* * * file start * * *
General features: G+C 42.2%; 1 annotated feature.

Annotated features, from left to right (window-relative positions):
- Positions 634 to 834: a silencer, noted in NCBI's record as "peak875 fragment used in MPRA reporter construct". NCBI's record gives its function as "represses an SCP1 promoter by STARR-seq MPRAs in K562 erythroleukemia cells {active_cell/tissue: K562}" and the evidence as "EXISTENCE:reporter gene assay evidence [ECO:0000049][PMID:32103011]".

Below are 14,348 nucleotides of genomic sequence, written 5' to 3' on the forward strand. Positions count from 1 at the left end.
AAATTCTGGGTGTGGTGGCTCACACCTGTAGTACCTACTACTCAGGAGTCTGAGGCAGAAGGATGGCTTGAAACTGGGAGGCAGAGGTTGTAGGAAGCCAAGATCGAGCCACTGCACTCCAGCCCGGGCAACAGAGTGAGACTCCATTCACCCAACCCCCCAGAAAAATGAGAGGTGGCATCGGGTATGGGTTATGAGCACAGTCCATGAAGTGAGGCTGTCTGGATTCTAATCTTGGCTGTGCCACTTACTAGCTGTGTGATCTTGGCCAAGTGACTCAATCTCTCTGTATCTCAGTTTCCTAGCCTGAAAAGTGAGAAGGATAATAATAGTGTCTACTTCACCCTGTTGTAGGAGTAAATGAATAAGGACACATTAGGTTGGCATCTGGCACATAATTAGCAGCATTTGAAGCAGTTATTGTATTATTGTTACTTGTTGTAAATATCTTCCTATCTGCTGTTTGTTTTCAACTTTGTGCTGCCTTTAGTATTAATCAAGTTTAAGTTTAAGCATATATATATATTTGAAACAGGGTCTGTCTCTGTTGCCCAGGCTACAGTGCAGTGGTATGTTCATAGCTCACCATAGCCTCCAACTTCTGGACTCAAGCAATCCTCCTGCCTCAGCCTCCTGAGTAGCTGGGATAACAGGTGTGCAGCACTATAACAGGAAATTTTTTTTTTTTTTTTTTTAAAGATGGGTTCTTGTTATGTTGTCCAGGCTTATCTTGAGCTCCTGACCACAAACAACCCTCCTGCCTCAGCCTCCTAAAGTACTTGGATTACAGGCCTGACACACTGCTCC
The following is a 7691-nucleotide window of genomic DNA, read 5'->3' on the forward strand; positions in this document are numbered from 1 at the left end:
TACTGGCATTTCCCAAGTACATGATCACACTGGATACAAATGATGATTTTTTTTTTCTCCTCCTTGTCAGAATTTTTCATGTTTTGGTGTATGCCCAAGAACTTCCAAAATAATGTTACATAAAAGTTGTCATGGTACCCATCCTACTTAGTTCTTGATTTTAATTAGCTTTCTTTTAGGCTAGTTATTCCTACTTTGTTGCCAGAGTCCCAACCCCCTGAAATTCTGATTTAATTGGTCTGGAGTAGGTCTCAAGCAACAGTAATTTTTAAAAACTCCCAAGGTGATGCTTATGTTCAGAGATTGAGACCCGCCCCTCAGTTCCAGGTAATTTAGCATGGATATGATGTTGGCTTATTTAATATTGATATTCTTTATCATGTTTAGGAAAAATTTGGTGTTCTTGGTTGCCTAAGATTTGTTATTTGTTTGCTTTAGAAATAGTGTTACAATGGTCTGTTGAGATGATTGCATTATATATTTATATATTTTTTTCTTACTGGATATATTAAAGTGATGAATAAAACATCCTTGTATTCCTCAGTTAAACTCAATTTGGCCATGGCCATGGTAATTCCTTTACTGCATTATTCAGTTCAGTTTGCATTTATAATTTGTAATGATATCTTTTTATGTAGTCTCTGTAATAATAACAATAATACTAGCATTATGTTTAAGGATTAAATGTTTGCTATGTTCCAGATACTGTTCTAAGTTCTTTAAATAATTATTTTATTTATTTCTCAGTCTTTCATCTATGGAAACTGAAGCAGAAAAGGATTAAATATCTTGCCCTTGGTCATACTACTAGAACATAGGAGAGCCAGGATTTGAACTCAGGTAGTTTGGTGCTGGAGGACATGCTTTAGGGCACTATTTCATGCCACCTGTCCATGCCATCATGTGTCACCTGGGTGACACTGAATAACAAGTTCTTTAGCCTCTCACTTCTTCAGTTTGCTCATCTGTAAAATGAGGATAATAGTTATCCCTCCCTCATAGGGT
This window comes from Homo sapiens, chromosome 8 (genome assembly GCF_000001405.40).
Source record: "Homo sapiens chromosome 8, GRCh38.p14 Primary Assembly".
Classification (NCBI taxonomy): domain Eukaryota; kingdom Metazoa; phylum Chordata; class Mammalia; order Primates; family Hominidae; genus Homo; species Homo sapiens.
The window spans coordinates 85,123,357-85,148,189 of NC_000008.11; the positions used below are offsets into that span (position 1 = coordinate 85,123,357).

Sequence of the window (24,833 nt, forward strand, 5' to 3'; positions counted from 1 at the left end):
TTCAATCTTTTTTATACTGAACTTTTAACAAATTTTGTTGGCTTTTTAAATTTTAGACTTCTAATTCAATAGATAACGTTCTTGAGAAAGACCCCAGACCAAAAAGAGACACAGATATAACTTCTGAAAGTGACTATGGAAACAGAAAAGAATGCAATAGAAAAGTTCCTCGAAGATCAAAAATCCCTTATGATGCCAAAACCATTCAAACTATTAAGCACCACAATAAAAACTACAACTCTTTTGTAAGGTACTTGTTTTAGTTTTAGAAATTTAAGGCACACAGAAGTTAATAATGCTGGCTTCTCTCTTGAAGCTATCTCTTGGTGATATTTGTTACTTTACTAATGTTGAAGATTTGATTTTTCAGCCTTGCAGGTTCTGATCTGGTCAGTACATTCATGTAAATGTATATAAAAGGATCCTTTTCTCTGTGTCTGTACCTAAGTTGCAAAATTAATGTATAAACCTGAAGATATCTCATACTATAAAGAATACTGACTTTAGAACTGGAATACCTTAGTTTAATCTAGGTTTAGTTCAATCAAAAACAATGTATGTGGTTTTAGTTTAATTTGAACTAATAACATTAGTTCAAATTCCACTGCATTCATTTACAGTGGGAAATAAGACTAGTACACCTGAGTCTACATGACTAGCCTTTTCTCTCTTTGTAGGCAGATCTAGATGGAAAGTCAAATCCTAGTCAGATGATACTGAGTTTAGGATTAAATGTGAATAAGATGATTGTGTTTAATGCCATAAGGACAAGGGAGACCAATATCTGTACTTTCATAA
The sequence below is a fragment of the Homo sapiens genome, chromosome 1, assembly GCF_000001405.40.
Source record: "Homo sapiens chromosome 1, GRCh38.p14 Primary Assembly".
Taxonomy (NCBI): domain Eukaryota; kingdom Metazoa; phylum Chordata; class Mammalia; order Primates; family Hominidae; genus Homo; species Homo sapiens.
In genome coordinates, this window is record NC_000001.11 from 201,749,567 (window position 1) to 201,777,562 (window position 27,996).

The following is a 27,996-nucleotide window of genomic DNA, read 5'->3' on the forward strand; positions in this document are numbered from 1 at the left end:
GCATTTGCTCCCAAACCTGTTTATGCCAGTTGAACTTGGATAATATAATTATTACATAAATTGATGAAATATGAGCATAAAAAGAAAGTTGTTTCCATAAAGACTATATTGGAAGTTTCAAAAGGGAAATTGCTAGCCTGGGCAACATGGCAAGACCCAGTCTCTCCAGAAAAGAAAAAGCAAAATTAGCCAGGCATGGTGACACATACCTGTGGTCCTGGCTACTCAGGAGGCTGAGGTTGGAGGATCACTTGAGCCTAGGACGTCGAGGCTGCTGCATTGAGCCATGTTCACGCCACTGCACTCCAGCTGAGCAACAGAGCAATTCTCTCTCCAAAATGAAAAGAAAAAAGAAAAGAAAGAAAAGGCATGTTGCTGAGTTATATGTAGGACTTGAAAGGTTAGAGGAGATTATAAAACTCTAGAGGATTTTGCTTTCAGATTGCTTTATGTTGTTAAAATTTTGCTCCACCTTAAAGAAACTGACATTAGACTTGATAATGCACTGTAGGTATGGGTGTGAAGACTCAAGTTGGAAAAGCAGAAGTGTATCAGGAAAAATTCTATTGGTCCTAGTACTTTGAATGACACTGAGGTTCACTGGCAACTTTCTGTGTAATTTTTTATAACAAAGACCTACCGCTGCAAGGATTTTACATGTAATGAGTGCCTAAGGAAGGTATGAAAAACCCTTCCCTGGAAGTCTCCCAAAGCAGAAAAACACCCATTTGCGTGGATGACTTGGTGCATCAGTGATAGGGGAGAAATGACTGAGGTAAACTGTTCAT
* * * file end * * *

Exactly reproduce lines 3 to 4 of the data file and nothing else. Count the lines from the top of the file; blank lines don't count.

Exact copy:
- Positions 634 to 834: a silencer, noted in NCBI's record as "peak875 fragment used in MPRA reporter construct". NCBI's record gives its function as "represses an SCP1 promoter by STARR-seq MPRAs in K562 erythroleukemia cells {active_cell/tissue: K562}" and the evidence as "EXISTENCE:reporter gene assay evidence [ECO:0000049][PMID:32103011]".

Below are 14,348 nucleotides of genomic sequence, written 5' to 3' on the forward strand. Positions count from 1 at the left end.